S Pius V, and Thomas Cranmer, were dead right in this consensus. And, today, the 'Athanasian Creed' is as necessary as ever it was. Trinitarian errors still abound, and many of our present woes arise from faulty beliefs with regard to Catholic teaching about the Trinity and the Hypostatic Union. Dorothy Sayers, a major part of our Anglican theological Patrimony but sadly almost forgotten even among those who should know better, wrote immensely well about this in her The Mind of the Maker (especially Chapter 10; it's on the Internet).

16 comments:

Thomas said...

I think you are accepting comments again by today, Father, but forgive me if I am mistaken. I am curious to know what your 'formation' lecturer thought was the heresy. Did he think that Jesus is less divine than the Father in his Person, or did he think that Our Lord's humanity is eternal, immortal and transcendent by nature?

El Codo said...

Father , you keep sniping at the One Holy and Apostoilc Church...has your ordination not convinced you or are you harbouring doubts?

Fr John Hunwicke said...

I think he thought that the "Inferiority" of the Son related simply to the Son's generation from the Monarchia of the Father. I have no problems with such an account, but I do object to the categorisation by some illiterate of the teaching of the Latin Fathers and of the formal Magisterial teaching of the Catholic Church as "heresy".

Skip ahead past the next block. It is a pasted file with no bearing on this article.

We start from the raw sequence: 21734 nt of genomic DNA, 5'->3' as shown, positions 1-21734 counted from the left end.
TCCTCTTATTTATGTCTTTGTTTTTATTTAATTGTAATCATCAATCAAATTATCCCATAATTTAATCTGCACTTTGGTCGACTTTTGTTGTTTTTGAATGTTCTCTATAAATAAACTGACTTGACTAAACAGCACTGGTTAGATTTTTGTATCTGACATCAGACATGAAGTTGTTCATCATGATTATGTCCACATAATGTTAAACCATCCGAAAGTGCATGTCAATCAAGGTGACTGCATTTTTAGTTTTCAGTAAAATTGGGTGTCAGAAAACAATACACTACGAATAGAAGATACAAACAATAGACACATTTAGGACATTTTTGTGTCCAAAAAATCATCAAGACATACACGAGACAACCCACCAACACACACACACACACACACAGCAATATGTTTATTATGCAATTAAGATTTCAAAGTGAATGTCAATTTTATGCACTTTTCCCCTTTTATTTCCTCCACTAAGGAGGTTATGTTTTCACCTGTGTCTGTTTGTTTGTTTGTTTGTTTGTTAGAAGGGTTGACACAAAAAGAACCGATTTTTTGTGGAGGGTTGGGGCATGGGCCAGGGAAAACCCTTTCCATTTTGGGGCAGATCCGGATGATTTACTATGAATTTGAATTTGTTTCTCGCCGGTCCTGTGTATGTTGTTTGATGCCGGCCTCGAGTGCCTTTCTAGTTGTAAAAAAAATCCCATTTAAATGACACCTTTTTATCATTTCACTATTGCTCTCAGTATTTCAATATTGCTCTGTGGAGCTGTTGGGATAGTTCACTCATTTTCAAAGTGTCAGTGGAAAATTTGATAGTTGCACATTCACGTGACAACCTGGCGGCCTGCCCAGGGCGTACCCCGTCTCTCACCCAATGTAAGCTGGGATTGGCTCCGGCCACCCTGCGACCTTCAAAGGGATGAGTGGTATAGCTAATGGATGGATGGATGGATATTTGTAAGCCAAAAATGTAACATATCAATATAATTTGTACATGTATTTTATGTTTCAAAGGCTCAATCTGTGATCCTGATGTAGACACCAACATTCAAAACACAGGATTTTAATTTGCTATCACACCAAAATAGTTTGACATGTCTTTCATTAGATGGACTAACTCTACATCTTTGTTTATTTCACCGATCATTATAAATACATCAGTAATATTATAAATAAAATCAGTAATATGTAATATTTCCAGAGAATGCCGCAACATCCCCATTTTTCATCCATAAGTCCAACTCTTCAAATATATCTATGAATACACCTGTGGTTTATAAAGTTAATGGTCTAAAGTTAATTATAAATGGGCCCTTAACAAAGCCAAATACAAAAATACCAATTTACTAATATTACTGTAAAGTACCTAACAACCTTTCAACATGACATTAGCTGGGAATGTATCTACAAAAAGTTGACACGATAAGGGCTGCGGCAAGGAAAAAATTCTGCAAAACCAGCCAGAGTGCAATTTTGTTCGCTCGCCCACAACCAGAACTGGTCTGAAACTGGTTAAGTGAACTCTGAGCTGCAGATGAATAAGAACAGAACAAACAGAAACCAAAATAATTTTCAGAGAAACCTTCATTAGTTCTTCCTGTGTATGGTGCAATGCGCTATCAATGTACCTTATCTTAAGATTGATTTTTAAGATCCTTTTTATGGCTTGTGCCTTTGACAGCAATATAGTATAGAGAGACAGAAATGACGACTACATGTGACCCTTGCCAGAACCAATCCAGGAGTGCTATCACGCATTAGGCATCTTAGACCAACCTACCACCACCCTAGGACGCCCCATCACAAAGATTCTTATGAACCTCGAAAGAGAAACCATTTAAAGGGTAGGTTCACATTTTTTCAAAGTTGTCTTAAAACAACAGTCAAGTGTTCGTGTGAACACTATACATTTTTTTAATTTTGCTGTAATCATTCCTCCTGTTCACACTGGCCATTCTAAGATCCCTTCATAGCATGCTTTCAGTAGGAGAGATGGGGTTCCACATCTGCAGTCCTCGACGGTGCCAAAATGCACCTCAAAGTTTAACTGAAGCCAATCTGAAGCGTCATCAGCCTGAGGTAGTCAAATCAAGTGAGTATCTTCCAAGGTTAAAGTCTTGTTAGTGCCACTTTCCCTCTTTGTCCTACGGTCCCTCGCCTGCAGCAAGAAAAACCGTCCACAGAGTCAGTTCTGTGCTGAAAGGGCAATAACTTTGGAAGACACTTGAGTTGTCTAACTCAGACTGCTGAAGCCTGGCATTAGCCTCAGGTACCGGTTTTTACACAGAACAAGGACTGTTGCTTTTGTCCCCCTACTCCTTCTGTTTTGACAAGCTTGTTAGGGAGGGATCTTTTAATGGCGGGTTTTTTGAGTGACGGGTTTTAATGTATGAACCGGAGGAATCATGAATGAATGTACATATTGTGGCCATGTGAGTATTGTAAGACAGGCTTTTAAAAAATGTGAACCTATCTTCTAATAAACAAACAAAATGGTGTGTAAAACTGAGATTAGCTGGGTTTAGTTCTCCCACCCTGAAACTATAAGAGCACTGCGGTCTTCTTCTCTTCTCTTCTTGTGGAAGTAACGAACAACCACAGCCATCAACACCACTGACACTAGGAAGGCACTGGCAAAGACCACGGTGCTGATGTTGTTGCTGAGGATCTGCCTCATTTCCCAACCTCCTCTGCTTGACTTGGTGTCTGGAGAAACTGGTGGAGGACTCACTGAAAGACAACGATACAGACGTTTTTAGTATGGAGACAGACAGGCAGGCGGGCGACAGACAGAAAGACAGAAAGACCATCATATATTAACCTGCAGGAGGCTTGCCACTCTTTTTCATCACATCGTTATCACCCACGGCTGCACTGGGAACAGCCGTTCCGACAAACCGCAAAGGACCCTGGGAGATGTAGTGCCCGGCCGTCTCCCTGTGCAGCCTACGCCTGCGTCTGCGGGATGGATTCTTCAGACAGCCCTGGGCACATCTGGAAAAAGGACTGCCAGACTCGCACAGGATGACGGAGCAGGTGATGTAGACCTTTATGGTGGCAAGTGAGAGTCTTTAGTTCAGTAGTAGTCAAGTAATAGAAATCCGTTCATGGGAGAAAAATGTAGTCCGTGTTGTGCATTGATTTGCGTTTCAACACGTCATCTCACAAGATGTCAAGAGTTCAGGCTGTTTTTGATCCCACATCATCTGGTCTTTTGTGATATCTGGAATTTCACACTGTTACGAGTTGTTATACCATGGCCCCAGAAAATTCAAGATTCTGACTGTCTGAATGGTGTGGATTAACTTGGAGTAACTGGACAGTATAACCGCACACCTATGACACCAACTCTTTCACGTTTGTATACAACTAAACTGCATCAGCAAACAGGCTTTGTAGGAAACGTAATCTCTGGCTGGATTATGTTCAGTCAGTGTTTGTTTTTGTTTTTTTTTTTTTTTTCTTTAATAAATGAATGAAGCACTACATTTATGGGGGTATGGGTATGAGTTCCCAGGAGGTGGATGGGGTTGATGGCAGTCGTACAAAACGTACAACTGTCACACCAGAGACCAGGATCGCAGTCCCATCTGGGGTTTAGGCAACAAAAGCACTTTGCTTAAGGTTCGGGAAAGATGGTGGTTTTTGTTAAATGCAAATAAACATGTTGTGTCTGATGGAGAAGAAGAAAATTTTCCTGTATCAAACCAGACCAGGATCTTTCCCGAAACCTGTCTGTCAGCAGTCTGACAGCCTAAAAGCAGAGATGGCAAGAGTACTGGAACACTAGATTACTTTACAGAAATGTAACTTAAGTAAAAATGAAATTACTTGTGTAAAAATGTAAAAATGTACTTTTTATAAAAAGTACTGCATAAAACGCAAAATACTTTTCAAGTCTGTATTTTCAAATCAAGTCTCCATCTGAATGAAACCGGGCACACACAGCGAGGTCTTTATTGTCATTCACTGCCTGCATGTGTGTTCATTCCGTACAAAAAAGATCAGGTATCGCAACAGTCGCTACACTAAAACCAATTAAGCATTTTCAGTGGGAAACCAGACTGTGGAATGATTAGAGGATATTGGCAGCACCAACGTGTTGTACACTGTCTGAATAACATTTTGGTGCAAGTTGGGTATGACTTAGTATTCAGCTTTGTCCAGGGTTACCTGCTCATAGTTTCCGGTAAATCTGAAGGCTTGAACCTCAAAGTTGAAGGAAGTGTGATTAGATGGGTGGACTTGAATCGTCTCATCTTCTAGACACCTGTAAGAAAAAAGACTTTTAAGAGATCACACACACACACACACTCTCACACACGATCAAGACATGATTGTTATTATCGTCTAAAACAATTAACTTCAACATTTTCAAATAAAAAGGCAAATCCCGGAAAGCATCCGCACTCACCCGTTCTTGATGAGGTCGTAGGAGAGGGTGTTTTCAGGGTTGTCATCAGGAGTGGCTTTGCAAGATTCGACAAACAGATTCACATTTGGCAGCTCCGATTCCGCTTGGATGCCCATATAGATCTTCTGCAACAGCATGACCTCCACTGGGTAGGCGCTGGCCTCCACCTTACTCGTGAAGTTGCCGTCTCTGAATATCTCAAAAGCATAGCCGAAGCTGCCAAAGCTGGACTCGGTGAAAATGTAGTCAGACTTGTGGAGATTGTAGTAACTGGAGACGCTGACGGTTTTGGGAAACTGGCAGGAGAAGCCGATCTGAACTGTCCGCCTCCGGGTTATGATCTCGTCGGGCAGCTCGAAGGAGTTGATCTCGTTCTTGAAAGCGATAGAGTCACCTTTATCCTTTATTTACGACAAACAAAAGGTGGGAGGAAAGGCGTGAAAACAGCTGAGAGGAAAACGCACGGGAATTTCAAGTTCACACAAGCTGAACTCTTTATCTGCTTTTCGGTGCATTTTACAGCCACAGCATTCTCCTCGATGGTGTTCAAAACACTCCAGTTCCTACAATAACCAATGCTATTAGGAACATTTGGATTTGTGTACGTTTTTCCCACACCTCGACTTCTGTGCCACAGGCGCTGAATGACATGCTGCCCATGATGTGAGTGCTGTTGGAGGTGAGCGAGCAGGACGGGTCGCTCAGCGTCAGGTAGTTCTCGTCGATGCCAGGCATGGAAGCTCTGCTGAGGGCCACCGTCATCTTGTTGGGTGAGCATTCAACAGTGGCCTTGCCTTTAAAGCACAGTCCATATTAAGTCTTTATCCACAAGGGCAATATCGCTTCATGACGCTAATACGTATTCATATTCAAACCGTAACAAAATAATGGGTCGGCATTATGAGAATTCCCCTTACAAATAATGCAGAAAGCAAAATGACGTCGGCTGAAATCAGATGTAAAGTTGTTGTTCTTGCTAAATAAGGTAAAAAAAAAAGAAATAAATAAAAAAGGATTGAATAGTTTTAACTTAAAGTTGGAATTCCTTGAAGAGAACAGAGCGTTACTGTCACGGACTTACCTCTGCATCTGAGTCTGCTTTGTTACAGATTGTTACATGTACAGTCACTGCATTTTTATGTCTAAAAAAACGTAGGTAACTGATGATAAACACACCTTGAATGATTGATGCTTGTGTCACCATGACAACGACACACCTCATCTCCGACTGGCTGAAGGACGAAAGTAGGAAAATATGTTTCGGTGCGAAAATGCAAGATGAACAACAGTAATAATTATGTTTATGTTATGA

Thomas said...

Thank-you. And while pondering your answer it has only just dawned on me what mon-archia/monarchy really means: point-source, sole origin, or something like that. I do get there in the end but I'm just catching up after all these years!

Anita Moore said...

I made it through 12 years of Catholic school without even having heard of the Athanasian Creed. I learned about it for the first time on this blog, whereupon I copied it into my prayerbook in English and in Latin. I read it during the Offertory at Sunday Mass, as a counter and corrective to the dreadful "music" then being played and to the wonky outpourings from the pulpit.

Jacobi said...

I have read the Athenasian Creed. It is orthodox Catholicism.

It is also a definitive counter to anyone who suggests, or thinks, or hints, or says anything that might cause anyone to think that Christians and Muslims worship the same God.

Fr John Hunwicke said...

Dear Anita

What a kind comment. It has greatly raised my spirits!

Timothy Graham said...

Even better than the Roman Breviary, switch to Sarum for Prime & say the QV every day, and the Trisagion.

Julie McCarthy said...